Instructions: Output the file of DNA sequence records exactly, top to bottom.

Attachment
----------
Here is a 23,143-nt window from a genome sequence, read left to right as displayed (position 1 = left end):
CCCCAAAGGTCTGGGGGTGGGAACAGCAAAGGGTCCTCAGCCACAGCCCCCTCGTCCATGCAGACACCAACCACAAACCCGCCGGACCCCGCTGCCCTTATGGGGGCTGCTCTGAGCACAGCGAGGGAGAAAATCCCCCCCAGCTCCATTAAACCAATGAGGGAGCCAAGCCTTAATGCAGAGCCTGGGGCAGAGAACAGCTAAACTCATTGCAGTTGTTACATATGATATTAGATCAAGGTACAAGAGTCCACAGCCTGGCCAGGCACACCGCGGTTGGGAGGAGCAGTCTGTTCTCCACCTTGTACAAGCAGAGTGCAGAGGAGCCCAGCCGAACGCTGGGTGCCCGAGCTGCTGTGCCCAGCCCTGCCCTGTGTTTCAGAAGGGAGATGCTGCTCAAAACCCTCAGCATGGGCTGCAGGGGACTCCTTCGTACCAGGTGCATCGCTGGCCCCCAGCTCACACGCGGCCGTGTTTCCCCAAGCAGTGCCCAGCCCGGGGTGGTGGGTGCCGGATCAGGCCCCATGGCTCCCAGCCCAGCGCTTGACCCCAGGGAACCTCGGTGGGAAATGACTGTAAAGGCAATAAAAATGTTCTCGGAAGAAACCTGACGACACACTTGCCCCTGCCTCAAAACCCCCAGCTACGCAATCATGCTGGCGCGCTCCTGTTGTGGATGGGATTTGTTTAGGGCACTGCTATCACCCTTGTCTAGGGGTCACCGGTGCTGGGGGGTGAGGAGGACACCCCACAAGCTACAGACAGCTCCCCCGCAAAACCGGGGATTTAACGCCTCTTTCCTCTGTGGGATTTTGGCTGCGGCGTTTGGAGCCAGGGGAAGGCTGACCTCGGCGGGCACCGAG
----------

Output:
Here is a 23,143-nt window from a genome sequence, read left to right as displayed (position 1 = left end):
CCCCAAAGGTCTGGGGGTGGGAACAGCAAAGGGTCCTCAGCCACAGCCCCCTCGTCCATGCAGACACCAACCACAAACCCGCCGGACCCCGCTGCCCTTATGGGGGCTGCTCTGAGCACAGCGAGGGAGAAAATCCCCCCCAGCTCCATTAAACCAATGAGGGAGCCAAGCCTTAATGCAGAGCCTGGGGCAGAGAACAGCTAAACTCATTGCAGTTGTTACATATGATATTAGATCAAGGTACAAGAGTCCACAGCCTGGCCAGGCACACCGCGGTTGGGAGGAGCAGTCTGTTCTCCACCTTGTACAAGCAGAGTGCAGAGGAGCCCAGCCGAACGCTGGGTGCCCGAGCTGCTGTGCCCAGCCCTGCCCTGTGTTTCAGAAGGGAGATGCTGCTCAAAACCCTCAGCATGGGCTGCAGGGGACTCCTTCGTACCAGGTGCATCGCTGGCCCCCAGCTCACACGCGGCCGTGTTTCCCCAAGCAGTGCCCAGCCCGGGGTGGTGGGTGCCGGATCAGGCCCCATGGCTCCCAGCCCAGCGCTTGACCCCAGGGAACCTCGGTGGGAAATGACTGTAAAGGCAATAAAAATGTTCTCGGAAGAAACCTGACGACACACTTGCCCCTGCCTCAAAACCCCCAGCTACGCAATCATGCTGGCGCGCTCCTGTTGTGGATGGGATTTGTTTAGGGCACTGCTATCACCCTTGTCTAGGGGTCACCGGTGCTGGGGGGTGAGGAGGACACCCCACAAGCTACAGACAGCTCCCCCGCAAAACCGGGGATTTAACGCCTCTTTCCTCTGTGGGATTTTGGCTGCGGCGTTTGGAGCCAGGGGAAGGCTGACCTCGGCGGGCACCGAG